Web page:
43. Marching Orders
Bruce left the party at Watson Cooke’s flat without saying goodbye to Julia. From his point of view, the whole thing had been an unmitigated disaster.
For a short while Bruce had toyed with the idea of talking to the woman who had looked at him invitingly, but he found that he simply could not face it. It would have been a way of reminding Julia that she was not the only one and that he could get anybody – anybody – at the flick of his little finger. But somehow that was not what he really wanted. He wanted Julia herself, that infuriatingly stupid, gormless girl; he wanted her. He wanted the woman who was bearing his baby.
So he prepared to slip out of the flat while Julia was still in the kitchen, where he now glimpsed her talking to a dark-haired woman and the tall, rather thin man whom he had earlier on seen with Watson Cooke in the sitting room.
Watson came across him just as he was about to open the front door. “Leaving already, Duncan?” asked Watson.
“Bruce. It’s Bruce. I told you three times. Bruce.”
“Yes, sure. Leaving?”
“What does it look like?”
Watson smiled. “Looks like you’re leaving.” He paused. “Do you want me to tell Julia?”
Again Bruce felt his heart beating hard within him. He wanted to punch this man, with his supercilious, superior manner. He wanted to reach out and punch him on his… on his Watsonian chin. It would be so easy. Then he could slip out of the door and run downstairs before his host had the chance to react.
Bruce took a deep breath. “Oh, Julia. Yes, well I’m sure that she’ll come home in her own good time. She’s obviously enjoying herself. What with the dinner you had. Now the party. It’s been a great evening for my fianc'ee.”
He stressed the word “fianc'ee” and watched the effect on Watson Cooke. It registered. Watson’s mouth twitched slightly at the edges.
“Oh yes,” said Watson Cooke. “You should take her out a bit more yourself, you know. Women like to be fussed over. Did you know that?”
Bruce’s eyes narrowed. Does he think that I don’t know about women? Does he really think that? How many girlfriends has this stupid… stupid hunk had? Two?
“I have to go,” said Bruce suddenly. “Thank you very much for the party.”
He opened the door and went out onto the landing, slamming the door behind him. On impulse, he stopped for a moment and detached the note from the neighbour that he had found stuck to the door. To the message which the neighbour had written, he added two brief, scrawled scatological words, addressed to Watson. Then he pinned the note back on the door and went downstairs, out into the night.
He walked straight home, mentally rehearsing exactly what he would say to Julia when she came back that night. He thought that for a few minutes at the outset he would refuse to talk to her at all; the cold shoulder always registered with women. She would approach him, of course, and come up with something about not knowing why he was being so cold, and that would be his signal.
“Cold?” he would say. “So I’m cold, am I? Well, that’s not something that you suffer from, is it? Particularly when it comes to other men. Nobody would describe you as cold.”
Her jaw would drop. “I don’t know what you mean.”
“Oh don’t you? Little Miss Innocent? Well, I refer to your habit of dining t^ete-`a-t^ete with other men when you’re meant to be engaged. That’s what I mean. Dining with that Watsonian gorilla and lying about it. Yes, lying. Oh, I can tell all right. Don’t think for one moment that I couldn’t tell that you were lying.”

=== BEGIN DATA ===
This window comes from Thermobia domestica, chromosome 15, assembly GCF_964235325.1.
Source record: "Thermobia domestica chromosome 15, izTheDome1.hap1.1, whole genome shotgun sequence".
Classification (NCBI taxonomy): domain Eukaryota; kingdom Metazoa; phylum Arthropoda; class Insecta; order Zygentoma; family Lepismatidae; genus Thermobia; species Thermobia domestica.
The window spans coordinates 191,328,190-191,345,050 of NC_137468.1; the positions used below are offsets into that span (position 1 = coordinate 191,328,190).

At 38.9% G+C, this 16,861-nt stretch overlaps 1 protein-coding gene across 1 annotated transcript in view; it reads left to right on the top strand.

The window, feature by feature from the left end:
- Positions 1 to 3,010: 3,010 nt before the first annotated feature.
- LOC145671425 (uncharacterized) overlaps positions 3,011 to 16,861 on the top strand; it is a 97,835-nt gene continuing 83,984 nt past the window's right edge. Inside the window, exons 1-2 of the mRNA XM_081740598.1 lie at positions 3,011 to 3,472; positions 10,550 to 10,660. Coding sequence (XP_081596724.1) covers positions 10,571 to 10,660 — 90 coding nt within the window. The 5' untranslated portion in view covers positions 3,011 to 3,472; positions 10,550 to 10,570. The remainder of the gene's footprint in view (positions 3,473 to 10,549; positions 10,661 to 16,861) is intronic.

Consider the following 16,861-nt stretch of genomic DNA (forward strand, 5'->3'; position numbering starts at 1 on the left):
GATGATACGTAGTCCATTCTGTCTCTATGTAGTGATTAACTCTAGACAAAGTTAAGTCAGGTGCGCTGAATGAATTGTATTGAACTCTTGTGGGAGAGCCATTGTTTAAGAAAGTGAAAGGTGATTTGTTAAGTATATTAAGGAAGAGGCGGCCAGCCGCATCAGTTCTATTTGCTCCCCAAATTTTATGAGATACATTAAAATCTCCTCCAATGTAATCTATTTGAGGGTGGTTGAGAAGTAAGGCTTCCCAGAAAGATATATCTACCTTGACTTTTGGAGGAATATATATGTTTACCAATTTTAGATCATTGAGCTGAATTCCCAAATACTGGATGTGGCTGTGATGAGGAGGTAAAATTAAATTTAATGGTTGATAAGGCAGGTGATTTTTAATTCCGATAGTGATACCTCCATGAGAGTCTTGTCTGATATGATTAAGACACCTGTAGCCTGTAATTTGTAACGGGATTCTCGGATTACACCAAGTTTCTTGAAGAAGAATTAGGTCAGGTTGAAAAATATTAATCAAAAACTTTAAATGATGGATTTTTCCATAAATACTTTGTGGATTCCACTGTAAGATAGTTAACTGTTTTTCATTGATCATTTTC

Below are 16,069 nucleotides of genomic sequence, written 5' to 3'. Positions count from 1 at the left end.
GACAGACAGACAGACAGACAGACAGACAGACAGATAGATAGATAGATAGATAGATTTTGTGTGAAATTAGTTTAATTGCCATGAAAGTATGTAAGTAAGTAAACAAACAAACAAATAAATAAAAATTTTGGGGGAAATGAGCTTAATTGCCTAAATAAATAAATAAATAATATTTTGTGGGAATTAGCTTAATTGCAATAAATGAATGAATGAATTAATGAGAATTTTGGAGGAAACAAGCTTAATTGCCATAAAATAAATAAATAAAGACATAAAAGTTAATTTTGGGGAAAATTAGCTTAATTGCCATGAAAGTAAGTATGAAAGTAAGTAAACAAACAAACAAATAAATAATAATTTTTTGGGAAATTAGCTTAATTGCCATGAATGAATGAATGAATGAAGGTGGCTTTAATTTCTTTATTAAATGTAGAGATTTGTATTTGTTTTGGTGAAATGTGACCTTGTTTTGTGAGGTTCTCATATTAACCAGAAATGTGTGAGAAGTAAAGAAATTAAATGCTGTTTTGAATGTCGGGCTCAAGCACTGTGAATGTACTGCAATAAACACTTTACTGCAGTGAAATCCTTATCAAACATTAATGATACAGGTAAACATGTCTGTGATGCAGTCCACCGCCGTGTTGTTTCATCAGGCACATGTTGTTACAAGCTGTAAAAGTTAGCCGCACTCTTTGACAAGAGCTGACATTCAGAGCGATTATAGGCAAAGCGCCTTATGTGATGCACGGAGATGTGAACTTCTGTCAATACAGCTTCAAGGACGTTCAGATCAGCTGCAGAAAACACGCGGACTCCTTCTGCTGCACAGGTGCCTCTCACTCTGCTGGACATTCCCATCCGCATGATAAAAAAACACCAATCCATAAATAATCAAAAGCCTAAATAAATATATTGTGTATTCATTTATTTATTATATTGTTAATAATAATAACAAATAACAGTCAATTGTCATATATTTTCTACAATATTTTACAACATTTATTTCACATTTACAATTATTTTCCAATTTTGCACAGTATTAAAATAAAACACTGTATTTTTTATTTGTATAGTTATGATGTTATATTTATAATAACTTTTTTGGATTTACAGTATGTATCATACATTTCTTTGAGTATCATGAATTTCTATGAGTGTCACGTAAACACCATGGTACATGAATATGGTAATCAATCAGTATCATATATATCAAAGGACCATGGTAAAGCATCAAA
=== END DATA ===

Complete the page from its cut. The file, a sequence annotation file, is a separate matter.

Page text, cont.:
Her face would crumple. “Oh, Bruce, don’t! I beg you! I love you so much. I worship the ground you tread on, I really do. I’d do anything for you, Brucie, anything. Oh, Brucie, please forgive me. It was madness, pure madness. And he’s such a creep, Watson Cooke. I hate him. I really hate him. He’s useless. And he’s impotent. Did you know that? Something happened in a rugby scrum and he’s impotent. You should feel sorry for him, Brucie. You should. You’re so… so… and he’s so… so… Really, Brucie, it’s true. Please forgive me. I feel wretched.”
He would be magnanimous. “All right. And are you going to be a good girl from now on? Promise.”
“Oh, Brucie! You know I’ll be good.”
He reached the flat with this satisfying dialogue still in his head. It made him feel considerably better, and by the time he had had another shower and slipped into his purple dressing gown he had almost forgotten his distress of the earlier part of the evening. Now he went through to the kitchen, prepared himself a bowl of muesli and began to watch a television replay of a Scottish football defeat.
He was still watching that when Julia came in.
“Why did you leave without me?’ she asked, flinging her coat down on the kitchen floor.
“Leave?” asked Bruce. “Oh, the party. Well, it was pretty dull. I got bored, I suppose.”
“And how do you think I felt?”
Bruce looked up from his muesli. “You had your friend there. Watson Cooke. You could talk to him.”
Julia picked up a copy of Vogue from the table and then, quite suddenly, but accurately, threw it across the table at Bruce.
“Temper!” said Bruce. “Temper! Temper!”
“You can get out,” said Julia quietly. “Tomorrow morning. Get out.”
Bruce stared at her. “You… You’re my fianc'ee,” he said. “And that, that’s my baby. You can’t…”
“Oh yes I can,” she said. “Engagement over. And the baby…well, sorry, Bruce, it was Watson Cooke’s all along. I meant to tell you, but you know how it is. Anyway, please move out tomorrow morning. I’ll phone Daddy and ask him to get a couple of his men to help you. You know those bouncers from that place he owns? They’ll help you move.”